Selective service registration
|Posted by Manila Mail under Immigration Corner|
Any person, other than aliens maintaining lawful nonimmigrant status, born after 1959 and living in the U.S. must register for Selective Service when he attains his eighteenth birthday. The obligation to register continues until the personâ€™s 26th birthday.
Many aliens who obtain permanent resident status in the U.S. are not cognizant of this statutory requirement. Failure to register for Selective Service could be a problem when the alien applies for naturalization.
One of the fundamental requirements for naturalization is that the applicant must be â€œa person of good moral character, attached to the principles of the Constitution, and well disposed to the good order and happiness of the United States.â€ The period during which the applicant must satisfy this requirement is five years immediately preceding the date of filing the naturalization application and continues through the date of the alienâ€™s actual naturalization. The applicant must also be willing â€œto bear arms on behalf of the United States when required by the law.â€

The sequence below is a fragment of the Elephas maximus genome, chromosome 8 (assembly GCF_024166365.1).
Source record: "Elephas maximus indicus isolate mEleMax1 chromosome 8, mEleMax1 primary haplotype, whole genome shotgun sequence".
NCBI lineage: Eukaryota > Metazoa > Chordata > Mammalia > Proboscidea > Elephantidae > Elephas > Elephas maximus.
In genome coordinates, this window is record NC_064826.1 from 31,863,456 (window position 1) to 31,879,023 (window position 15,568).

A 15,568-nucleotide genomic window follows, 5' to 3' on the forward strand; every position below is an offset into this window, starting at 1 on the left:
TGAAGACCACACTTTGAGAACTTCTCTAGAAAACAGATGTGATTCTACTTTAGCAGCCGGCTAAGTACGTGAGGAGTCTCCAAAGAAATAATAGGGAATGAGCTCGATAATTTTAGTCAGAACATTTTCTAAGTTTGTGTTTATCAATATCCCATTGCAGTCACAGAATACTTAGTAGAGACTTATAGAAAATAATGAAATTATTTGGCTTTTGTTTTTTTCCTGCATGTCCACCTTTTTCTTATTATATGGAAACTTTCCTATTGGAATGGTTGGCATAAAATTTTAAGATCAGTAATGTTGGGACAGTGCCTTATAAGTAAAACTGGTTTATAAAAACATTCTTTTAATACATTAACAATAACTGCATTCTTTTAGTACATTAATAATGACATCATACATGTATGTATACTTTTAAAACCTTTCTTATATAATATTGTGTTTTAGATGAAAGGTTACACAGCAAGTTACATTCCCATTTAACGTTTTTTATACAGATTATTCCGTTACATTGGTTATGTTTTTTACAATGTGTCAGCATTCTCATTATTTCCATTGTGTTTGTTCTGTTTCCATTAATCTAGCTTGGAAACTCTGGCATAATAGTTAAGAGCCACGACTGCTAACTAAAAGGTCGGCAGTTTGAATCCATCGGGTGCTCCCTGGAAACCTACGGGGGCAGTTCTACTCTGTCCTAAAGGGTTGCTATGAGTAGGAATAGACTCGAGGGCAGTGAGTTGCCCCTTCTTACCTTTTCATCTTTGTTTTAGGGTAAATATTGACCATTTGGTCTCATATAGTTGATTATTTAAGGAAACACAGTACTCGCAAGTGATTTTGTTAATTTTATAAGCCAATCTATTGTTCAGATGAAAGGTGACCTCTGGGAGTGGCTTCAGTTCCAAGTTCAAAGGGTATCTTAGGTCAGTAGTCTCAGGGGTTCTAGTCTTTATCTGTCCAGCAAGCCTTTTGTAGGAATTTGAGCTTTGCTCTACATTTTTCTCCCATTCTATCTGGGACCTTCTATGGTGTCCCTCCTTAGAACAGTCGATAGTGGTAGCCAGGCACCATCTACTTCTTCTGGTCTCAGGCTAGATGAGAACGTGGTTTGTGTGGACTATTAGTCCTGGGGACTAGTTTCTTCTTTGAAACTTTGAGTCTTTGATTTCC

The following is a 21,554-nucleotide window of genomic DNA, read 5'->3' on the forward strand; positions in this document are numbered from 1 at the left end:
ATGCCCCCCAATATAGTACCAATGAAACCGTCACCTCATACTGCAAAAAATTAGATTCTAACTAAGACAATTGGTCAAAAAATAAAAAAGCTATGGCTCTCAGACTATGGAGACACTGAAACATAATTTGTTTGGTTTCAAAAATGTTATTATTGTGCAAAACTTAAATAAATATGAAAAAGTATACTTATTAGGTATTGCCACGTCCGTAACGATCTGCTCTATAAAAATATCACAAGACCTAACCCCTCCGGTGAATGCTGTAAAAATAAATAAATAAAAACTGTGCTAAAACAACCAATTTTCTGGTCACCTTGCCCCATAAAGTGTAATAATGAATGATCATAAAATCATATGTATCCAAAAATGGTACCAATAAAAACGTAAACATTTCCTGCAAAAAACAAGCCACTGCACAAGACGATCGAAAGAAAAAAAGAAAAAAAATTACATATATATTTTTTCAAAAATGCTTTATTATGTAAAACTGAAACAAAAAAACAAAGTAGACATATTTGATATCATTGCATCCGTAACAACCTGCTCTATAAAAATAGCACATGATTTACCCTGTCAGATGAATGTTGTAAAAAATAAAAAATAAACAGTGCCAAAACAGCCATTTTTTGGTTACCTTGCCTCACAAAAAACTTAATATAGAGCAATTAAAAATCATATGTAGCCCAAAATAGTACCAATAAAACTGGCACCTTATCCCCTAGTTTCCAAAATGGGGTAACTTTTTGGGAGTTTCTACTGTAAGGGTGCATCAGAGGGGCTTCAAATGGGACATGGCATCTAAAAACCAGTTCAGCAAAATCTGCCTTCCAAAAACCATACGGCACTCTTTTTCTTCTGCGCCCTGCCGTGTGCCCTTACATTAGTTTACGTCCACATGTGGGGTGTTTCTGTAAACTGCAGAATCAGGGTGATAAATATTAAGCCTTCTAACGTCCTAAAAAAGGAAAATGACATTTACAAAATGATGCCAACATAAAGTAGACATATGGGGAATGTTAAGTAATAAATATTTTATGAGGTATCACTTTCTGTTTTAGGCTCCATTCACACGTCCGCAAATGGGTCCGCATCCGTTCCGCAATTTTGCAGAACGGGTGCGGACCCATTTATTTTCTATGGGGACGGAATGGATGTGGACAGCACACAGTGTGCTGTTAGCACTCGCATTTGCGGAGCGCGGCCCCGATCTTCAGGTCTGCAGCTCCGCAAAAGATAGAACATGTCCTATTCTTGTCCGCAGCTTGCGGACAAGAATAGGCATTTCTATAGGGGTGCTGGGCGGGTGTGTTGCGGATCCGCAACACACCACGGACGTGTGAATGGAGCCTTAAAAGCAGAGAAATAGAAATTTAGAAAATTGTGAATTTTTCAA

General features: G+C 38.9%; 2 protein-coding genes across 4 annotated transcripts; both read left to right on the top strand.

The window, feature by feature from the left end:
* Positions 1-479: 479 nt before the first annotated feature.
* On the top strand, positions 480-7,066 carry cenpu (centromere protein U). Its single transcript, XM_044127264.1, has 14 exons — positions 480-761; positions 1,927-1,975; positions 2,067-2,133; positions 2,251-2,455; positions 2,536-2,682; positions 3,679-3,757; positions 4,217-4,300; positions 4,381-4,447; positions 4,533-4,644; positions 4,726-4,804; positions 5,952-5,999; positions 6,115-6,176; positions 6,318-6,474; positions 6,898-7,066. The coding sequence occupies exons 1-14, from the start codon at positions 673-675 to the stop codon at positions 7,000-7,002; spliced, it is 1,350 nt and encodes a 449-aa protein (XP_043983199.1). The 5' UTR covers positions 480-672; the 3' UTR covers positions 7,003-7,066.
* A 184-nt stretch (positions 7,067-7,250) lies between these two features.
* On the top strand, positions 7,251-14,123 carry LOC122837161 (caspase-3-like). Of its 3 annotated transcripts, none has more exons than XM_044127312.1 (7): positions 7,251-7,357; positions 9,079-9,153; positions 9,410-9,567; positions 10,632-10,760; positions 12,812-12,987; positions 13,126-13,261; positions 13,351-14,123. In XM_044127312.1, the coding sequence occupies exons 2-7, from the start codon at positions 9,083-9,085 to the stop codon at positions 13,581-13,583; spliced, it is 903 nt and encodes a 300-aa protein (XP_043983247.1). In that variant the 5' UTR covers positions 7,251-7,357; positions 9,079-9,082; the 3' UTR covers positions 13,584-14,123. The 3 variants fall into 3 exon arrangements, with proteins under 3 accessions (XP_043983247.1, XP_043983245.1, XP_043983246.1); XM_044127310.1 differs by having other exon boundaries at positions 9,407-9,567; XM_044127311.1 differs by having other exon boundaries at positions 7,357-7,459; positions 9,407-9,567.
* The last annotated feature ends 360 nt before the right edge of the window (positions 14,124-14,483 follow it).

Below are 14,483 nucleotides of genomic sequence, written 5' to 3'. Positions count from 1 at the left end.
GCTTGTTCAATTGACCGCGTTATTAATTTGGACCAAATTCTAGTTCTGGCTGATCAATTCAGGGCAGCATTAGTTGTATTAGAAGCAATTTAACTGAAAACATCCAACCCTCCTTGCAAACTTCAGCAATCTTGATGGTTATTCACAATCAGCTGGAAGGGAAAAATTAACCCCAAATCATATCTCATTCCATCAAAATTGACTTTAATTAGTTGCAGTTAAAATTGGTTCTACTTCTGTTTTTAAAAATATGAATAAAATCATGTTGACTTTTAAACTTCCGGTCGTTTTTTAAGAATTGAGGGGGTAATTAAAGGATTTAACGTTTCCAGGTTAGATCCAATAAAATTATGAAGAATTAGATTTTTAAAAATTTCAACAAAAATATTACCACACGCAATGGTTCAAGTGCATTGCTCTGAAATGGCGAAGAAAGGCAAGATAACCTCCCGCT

Although the Immigration Act does not make compliance with this requirement a condition for naturalization, the CIS takes the position that a man who refuses to comply with this requirement is not willing to bear arms when the law requires, supporting the inference that the applicant is not disposed to the good order and happiness of the United States. CIS could deny a naturalization application on this basis, if the applicant who has not yet turned 26 years of age refuses to register for Selective Service.
If the alien applicant has already turned 26 years of age and has not registered, the CIS could still find that the applicant is ineligible to naturalize based on the failure to register. The CIS may presume that the failure to register was â€œknowing and willfulâ€ unless the applicant proves the contrary. An affidavit executed by the applicant setting forth facts indicating an honest omission may satisfy the burden of proof if found credible by the CIS.
If the applicant filed for naturalization after his 31st birthday, the failure to register could no longer be considered to bear upon the good moral character and predisposition to the good order and happiness of the U.S. since the period to register is beyond the period when the alien is required to show good moral character.